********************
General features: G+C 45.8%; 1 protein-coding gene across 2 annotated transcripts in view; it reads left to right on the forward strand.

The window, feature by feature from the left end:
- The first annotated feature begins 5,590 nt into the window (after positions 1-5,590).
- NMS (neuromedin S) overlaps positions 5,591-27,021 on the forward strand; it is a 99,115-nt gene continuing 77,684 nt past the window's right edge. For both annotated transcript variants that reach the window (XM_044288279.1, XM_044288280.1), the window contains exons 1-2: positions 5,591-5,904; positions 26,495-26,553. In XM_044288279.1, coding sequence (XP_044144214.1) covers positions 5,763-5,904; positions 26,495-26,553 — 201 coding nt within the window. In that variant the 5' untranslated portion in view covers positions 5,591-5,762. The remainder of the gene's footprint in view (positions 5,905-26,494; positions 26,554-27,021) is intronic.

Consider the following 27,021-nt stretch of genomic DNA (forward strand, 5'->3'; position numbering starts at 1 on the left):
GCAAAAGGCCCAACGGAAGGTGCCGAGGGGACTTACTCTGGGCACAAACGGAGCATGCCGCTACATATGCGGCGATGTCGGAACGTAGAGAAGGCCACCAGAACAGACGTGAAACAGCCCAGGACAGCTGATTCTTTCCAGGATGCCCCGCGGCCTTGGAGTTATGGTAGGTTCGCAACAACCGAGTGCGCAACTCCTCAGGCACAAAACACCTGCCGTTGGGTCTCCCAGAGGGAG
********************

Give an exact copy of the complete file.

General features: G+C 45.8%; 1 protein-coding gene across 2 annotated transcripts in view; it reads left to right on the forward strand.

The window, feature by feature from the left end:
- The first annotated feature begins 5,590 nt into the window (after positions 1-5,590).
- NMS (neuromedin S) overlaps positions 5,591-27,021 on the forward strand; it is a 99,115-nt gene continuing 77,684 nt past the window's right edge. For both annotated transcript variants that reach the window (XM_044288279.1, XM_044288280.1), the window contains exons 1-2: positions 5,591-5,904; positions 26,495-26,553. In XM_044288279.1, coding sequence (XP_044144214.1) covers positions 5,763-5,904; positions 26,495-26,553 — 201 coding nt within the window. In that variant the 5' untranslated portion in view covers positions 5,591-5,762. The remainder of the gene's footprint in view (positions 5,905-26,494; positions 26,554-27,021) is intronic.

Consider the following 27,021-nt stretch of genomic DNA (forward strand, 5'->3'; position numbering starts at 1 on the left):
GCAAAAGGCCCAACGGAAGGTGCCGAGGGGACTTACTCTGGGCACAAACGGAGCATGCCGCTACATATGCGGCGATGTCGGAACGTAGAGAAGGCCACCAGAACAGACGTGAAACAGCCCAGGACAGCTGATTCTTTCCAGGATGCCCCGCGGCCTTGGAGTTATGGTAGGTTCGCAACAACCGAGTGCGCAACTCCTCAGGCACAAAACACCTGCCGTTGGGTCTCCCAGAGGGAG